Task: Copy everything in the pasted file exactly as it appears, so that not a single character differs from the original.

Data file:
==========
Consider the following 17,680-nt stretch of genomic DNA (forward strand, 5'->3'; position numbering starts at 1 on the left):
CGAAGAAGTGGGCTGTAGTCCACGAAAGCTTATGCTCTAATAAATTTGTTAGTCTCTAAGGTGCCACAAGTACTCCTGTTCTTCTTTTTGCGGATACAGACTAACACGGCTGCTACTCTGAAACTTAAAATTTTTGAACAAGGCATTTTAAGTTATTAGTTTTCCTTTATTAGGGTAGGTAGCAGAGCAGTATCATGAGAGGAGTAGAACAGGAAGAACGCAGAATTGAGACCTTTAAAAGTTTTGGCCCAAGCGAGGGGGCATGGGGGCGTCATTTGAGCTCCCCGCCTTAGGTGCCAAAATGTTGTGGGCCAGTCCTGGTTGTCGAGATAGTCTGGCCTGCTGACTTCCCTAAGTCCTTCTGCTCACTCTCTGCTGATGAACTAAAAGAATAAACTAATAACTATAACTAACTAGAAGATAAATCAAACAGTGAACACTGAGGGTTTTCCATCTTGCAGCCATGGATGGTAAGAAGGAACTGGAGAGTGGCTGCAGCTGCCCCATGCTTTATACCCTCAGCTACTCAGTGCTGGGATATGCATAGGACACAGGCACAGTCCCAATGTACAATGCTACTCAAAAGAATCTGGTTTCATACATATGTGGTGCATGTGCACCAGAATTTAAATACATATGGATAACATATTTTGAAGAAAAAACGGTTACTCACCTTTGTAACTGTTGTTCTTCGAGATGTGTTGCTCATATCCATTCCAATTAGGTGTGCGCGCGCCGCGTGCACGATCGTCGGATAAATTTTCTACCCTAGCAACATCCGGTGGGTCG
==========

Consider the following 17,680-nt stretch of genomic DNA (forward strand, 5'->3'; position numbering starts at 1 on the left):
CGAAGAAGTGGGCTGTAGTCCACGAAAGCTTATGCTCTAATAAATTTGTTAGTCTCTAAGGTGCCACAAGTACTCCTGTTCTTCTTTTTGCGGATACAGACTAACACGGCTGCTACTCTGAAACTTAAAATTTTTGAACAAGGCATTTTAAGTTATTAGTTTTCCTTTATTAGGGTAGGTAGCAGAGCAGTATCATGAGAGGAGTAGAACAGGAAGAACGCAGAATTGAGACCTTTAAAAGTTTTGGCCCAAGCGAGGGGGCATGGGGGCGTCATTTGAGCTCCCCGCCTTAGGTGCCAAAATGTTGTGGGCCAGTCCTGGTTGTCGAGATAGTCTGGCCTGCTGACTTCCCTAAGTCCTTCTGCTCACTCTCTGCTGATGAACTAAAAGAATAAACTAATAACTATAACTAACTAGAAGATAAATCAAACAGTGAACACTGAGGGTTTTCCATCTTGCAGCCATGGATGGTAAGAAGGAACTGGAGAGTGGCTGCAGCTGCCCCATGCTTTATACCCTCAGCTACTCAGTGCTGGGATATGCATAGGACACAGGCACAGTCCCAATGTACAATGCTACTCAAAAGAATCTGGTTTCATACATATGTGGTGCATGTGCACCAGAATTTAAATACATATGGATAACATATTTTGAAGAAAAAACGGTTACTCACCTTTGTAACTGTTGTTCTTCGAGATGTGTTGCTCATATCCATTCCAATTAGGTGTGCGCGCGCCGCGTGCACGATCGTCGGATAAATTTTCTACCCTAGCAACATCCGGTGGGTCG